The Woodlands Road heavy vehicle traffic jam

Had the tides been favourable I would have visited Mandai mangroves on a weekend instead but the (almost) full moon beckoned and time and tide wait for no one, so we’d have to make the best of it.

So I headed out to Mandai mangroves with Dan’s class on Thursday evening. The bus driver, Mr Koh and I chatted about the delays near the causeway. With the manhunt for Mas Selamat Kastari still in full force, we had both heard that Woodlands Road towards the causeway was almost at a standstill. An the causeway itself was no joke – a friend of Ladybug’s was stuck in the jam from 9pm to past 1am. She had been returning home and though the causeway would be clear at 9pm!

The intense search they are conducting is all the more important with lorries and trucks as these vehicles all sorts of nooks and crannies; this is not a good time for illegal immigrants as they’ve recruited even more manpower! Still, loads of trucks ply the causeway every night and a bumper to bumper jam was unavoidable.

The jams are reminiscent of Woodland’s Road in the 90’s – to beat the jam, we’d drop off on the opposite side of the road heading towards Bukit Timah. This “opposite side” was not crowded and we’d just walk across to out destination.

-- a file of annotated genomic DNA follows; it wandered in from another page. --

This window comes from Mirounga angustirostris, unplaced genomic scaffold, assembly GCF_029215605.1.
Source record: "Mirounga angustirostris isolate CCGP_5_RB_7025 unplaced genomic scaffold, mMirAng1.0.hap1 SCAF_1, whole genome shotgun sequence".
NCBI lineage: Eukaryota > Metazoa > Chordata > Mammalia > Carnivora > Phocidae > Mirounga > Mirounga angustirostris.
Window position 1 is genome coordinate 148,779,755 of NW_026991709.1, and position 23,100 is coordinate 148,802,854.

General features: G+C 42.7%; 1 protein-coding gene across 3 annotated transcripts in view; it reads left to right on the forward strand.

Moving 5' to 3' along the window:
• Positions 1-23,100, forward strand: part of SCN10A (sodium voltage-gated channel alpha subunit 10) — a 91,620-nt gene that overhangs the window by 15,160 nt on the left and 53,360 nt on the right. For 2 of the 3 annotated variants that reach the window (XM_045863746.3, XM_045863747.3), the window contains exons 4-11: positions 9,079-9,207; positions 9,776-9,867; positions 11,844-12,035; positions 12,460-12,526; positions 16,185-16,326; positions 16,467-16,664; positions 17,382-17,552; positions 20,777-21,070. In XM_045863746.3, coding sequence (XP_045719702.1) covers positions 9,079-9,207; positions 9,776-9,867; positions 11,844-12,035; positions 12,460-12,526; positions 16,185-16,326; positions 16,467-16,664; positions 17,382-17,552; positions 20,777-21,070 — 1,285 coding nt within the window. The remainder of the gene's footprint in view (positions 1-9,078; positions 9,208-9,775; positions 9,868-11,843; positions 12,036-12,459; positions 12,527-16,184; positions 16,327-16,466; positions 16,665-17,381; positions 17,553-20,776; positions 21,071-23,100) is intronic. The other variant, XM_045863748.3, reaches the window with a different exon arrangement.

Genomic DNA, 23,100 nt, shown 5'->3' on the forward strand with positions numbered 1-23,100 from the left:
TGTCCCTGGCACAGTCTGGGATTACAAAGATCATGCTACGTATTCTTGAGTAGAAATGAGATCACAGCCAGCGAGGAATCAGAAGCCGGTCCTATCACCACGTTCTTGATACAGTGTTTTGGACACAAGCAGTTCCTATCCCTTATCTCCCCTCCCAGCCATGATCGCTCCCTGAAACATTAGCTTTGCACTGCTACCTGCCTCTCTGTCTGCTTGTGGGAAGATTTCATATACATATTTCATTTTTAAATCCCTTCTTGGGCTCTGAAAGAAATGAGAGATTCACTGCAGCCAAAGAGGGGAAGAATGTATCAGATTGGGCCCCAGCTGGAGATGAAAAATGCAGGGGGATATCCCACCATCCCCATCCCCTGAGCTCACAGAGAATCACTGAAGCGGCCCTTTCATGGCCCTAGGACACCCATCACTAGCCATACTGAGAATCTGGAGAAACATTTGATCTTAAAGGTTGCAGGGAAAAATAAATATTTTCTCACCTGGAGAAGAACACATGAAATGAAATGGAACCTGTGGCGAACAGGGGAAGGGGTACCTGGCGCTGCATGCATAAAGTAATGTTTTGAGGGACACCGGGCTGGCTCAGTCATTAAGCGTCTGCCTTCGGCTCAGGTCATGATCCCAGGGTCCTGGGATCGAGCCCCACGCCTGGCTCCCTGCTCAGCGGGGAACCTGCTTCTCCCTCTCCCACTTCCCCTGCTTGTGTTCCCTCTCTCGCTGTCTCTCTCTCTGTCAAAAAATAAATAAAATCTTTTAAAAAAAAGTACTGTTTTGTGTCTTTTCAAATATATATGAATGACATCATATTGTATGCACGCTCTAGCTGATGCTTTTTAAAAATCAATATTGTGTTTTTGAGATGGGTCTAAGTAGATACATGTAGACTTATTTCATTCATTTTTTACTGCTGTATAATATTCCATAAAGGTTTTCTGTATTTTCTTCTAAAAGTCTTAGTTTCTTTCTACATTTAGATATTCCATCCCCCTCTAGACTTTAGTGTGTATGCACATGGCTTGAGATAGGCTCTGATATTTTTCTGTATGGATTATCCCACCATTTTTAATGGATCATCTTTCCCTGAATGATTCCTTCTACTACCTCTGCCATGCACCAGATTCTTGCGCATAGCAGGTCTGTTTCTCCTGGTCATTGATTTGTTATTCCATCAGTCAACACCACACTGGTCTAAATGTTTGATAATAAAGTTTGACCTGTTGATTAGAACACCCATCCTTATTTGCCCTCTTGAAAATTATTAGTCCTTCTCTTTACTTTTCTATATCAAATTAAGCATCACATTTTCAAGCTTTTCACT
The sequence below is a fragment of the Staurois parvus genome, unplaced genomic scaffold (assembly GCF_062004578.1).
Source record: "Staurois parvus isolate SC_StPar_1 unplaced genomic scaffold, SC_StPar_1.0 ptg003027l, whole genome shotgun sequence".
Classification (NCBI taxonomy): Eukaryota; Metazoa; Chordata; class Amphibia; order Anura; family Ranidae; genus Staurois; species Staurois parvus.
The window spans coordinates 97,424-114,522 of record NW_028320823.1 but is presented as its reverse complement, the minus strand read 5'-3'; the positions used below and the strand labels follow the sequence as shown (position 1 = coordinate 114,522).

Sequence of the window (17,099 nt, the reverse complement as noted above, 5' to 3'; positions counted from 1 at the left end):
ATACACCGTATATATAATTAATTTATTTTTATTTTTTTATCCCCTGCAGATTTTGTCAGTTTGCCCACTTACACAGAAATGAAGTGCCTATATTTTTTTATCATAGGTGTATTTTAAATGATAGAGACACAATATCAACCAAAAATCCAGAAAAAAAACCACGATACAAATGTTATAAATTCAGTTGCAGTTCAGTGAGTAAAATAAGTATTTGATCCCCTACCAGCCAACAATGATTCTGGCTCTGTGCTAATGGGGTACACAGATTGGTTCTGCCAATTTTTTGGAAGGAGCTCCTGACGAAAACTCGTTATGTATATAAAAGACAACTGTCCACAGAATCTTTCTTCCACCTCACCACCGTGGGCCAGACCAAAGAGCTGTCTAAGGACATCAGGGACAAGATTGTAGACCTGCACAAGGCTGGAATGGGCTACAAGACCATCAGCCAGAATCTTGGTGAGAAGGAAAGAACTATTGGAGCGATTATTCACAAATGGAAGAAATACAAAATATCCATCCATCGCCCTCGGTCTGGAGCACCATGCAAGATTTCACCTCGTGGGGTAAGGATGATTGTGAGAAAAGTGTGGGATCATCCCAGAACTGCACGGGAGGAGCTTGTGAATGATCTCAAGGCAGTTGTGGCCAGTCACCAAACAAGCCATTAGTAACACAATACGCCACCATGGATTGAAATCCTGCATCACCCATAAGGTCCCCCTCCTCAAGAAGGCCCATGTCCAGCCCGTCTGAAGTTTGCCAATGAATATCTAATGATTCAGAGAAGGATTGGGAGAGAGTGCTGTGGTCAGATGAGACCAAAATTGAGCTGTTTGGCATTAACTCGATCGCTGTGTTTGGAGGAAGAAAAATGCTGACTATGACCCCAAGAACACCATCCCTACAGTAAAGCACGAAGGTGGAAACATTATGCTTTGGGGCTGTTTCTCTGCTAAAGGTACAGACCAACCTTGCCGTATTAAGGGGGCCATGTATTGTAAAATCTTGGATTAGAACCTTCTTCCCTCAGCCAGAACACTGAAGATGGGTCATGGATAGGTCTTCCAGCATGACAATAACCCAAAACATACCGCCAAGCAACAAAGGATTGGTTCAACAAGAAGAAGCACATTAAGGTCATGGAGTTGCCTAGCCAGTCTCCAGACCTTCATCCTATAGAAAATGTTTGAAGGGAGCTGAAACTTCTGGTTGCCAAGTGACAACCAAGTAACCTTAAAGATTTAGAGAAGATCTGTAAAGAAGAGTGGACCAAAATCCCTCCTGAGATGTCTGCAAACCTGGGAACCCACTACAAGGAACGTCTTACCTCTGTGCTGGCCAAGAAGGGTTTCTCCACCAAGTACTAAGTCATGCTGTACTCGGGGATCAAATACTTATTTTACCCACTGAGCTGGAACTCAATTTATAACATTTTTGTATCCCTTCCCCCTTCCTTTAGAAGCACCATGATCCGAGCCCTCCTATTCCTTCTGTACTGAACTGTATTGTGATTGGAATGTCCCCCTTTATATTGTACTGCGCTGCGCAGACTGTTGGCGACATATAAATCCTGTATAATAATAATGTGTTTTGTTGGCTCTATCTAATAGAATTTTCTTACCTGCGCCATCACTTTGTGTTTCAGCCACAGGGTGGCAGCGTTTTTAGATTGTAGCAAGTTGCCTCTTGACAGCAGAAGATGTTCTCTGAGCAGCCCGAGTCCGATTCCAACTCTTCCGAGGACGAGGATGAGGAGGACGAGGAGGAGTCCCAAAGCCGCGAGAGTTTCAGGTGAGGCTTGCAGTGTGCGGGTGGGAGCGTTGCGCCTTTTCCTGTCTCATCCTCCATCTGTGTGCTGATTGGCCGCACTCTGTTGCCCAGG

Mr Koh and I decided we’d head down the BKE and try that old trick. The traffic flow in the BKE was tolerable until we neared the exit to Woodlands Ave 3. there we saw the beginnings of a jam in the distance. I roused myself out of my conversation with Dan and Stan and pondered – Mr Koh came to a halt just behind the divider and said I had a minute to decide if we’d continue down the BKE.

Looking ahead, I saw people already getting off their buses to start walking to the causeway! So we veered off into Woodlands Ave 3 and decided to hop off at Kranji MRT instead. Dan was upbeat as usual and said the exercise would be good. So we briskwalked, smelling a ripe porta-loo or two along way!

When we came out of the mangroves, we met some lads from 2SIR who were patrolling in the environs. I chatted with them, the petrol station attendant and hung out with the dogs while the class washed up. Then we headed out by foot back to Kranji MRT. I switched to walking in between them as there was no pavement where we started from.

It was a familiar scene as I’d had to do this more then once in the 90’s. Most of the drivers had turned off their engines to cut down on the fumes. Many had brought dinner along, which meant the road would be strewn with trash the next morning! I also heard music music and chatter in at several languages as I walked though what was looking like a trailer graveyard.

Down this road, Mas Selamat Kastari has no fans. The truck drivers aren’t making money when their vehicles are stationary.


Walking between the trucks, I hear drivers chatting, radios and glistening trucks,
all stationary under the yellow street lights.

“Take photo, ah? For what?” “Blogging,” says Dan. And the driver nods.
Later Dan is amused by the appearance of a sidewalk and a zebra crossing!

Duke students regroup for a head count before crossing over to Kranji MRT